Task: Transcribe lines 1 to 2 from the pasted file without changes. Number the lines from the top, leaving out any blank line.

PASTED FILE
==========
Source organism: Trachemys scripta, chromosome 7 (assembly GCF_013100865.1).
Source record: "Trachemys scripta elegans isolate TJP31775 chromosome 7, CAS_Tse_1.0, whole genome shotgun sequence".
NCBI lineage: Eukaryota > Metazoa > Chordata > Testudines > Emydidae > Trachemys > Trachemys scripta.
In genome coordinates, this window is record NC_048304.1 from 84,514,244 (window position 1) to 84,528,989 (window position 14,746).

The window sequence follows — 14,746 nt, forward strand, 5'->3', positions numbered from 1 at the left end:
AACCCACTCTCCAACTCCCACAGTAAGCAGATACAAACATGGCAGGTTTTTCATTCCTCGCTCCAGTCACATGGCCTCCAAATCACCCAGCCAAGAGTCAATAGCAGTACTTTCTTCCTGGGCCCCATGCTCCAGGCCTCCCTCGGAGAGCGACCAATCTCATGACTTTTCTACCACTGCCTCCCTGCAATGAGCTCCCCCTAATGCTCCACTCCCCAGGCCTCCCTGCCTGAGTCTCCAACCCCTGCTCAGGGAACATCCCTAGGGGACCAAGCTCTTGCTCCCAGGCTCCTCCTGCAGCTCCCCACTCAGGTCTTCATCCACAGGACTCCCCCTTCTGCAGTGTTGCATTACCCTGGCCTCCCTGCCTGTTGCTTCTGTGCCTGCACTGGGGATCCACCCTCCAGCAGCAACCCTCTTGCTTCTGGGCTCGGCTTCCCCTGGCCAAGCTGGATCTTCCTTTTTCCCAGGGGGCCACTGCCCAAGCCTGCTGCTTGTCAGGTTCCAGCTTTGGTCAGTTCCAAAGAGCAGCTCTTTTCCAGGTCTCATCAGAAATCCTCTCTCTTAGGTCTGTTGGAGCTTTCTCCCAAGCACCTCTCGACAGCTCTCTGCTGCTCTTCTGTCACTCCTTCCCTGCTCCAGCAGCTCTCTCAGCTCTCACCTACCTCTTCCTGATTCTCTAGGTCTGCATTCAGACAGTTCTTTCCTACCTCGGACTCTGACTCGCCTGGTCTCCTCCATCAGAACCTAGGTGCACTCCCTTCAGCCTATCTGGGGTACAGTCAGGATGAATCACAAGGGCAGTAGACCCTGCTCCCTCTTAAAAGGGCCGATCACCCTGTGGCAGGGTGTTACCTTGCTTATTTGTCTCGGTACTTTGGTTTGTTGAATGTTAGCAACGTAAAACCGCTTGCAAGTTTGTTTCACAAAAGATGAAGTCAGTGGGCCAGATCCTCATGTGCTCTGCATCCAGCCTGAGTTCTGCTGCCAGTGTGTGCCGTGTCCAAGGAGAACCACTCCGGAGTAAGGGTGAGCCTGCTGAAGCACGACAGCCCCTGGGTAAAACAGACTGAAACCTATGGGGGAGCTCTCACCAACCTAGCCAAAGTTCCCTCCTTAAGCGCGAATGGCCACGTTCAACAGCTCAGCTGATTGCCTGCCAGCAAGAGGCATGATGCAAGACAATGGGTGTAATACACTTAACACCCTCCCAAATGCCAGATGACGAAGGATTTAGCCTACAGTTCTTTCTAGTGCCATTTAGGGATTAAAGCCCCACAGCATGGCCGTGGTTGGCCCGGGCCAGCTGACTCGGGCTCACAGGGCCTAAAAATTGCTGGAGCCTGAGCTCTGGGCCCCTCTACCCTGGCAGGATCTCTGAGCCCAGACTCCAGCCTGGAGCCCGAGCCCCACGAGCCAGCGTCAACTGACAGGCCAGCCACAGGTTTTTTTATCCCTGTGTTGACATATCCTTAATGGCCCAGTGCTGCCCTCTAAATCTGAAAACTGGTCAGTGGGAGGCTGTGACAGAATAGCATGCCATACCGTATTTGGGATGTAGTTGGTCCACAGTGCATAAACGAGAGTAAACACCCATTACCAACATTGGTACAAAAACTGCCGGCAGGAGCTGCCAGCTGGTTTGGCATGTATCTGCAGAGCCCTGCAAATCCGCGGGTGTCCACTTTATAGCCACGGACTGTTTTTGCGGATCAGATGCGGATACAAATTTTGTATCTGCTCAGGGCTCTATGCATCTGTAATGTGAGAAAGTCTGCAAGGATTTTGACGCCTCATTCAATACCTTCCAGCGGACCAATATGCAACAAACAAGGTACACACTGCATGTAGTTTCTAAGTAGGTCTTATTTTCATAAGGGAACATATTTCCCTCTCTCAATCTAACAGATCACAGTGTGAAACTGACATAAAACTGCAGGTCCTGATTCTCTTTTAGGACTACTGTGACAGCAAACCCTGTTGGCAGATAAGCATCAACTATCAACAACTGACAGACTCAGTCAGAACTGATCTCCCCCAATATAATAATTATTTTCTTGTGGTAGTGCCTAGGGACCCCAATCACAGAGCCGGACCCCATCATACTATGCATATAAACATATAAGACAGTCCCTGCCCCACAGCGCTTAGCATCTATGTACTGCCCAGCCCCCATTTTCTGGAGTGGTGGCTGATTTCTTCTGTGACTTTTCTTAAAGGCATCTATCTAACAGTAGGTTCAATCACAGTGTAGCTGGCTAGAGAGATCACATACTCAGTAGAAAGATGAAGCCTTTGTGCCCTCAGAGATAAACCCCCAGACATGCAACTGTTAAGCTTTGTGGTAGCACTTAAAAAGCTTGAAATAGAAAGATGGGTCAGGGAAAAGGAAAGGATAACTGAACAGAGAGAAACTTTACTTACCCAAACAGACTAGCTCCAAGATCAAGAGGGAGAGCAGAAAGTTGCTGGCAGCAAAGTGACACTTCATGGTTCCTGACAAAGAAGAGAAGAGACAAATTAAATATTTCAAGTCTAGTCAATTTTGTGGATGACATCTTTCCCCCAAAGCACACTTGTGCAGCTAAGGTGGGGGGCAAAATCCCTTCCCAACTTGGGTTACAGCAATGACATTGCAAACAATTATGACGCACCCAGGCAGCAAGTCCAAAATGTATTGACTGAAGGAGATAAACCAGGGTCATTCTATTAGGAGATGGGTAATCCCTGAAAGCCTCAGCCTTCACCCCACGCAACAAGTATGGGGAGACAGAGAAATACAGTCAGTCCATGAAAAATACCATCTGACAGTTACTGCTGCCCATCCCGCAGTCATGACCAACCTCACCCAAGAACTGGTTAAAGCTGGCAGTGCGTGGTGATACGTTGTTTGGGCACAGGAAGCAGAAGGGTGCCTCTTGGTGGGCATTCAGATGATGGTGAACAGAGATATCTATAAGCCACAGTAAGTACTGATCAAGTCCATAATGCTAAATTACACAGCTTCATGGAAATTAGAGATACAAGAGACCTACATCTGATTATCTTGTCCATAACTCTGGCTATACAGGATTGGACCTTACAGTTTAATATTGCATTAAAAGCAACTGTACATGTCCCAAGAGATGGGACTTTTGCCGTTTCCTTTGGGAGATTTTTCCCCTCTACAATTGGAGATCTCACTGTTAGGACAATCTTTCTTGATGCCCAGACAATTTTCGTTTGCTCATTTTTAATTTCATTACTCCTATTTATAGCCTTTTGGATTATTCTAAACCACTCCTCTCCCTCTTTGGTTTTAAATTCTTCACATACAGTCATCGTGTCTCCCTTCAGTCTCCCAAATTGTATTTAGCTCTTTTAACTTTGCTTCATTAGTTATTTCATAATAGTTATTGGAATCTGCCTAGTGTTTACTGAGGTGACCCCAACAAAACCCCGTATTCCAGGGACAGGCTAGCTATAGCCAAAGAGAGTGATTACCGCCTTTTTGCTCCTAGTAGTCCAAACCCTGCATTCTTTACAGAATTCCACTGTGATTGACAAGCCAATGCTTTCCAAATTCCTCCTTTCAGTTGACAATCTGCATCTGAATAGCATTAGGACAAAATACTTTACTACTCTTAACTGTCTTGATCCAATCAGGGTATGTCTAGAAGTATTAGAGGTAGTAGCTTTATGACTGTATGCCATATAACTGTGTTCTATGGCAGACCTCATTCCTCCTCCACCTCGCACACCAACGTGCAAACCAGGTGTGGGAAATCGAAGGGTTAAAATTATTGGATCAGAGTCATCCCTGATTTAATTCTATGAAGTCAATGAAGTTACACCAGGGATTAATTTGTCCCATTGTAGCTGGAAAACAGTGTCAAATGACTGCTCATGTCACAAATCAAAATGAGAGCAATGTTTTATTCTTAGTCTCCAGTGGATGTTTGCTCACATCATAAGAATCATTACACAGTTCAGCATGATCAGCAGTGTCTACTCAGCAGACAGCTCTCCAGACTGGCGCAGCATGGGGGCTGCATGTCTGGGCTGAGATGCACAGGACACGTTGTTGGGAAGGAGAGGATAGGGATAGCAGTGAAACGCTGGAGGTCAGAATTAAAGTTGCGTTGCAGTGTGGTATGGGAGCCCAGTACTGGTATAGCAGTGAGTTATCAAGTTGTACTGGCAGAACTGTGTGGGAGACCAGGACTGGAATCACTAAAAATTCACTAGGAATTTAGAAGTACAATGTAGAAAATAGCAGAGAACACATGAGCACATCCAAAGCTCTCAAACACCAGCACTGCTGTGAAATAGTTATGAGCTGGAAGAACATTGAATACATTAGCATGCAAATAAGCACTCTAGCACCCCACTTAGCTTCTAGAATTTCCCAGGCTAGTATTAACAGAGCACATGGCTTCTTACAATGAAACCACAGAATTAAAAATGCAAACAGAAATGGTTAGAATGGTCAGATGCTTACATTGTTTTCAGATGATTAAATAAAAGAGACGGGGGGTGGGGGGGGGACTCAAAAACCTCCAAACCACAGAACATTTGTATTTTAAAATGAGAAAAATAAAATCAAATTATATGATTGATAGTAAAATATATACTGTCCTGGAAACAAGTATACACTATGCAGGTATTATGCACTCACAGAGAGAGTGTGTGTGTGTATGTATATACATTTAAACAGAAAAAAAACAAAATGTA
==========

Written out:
Source organism: Trachemys scripta, chromosome 7 (assembly GCF_013100865.1).
Source record: "Trachemys scripta elegans isolate TJP31775 chromosome 7, CAS_Tse_1.0, whole genome shotgun sequence".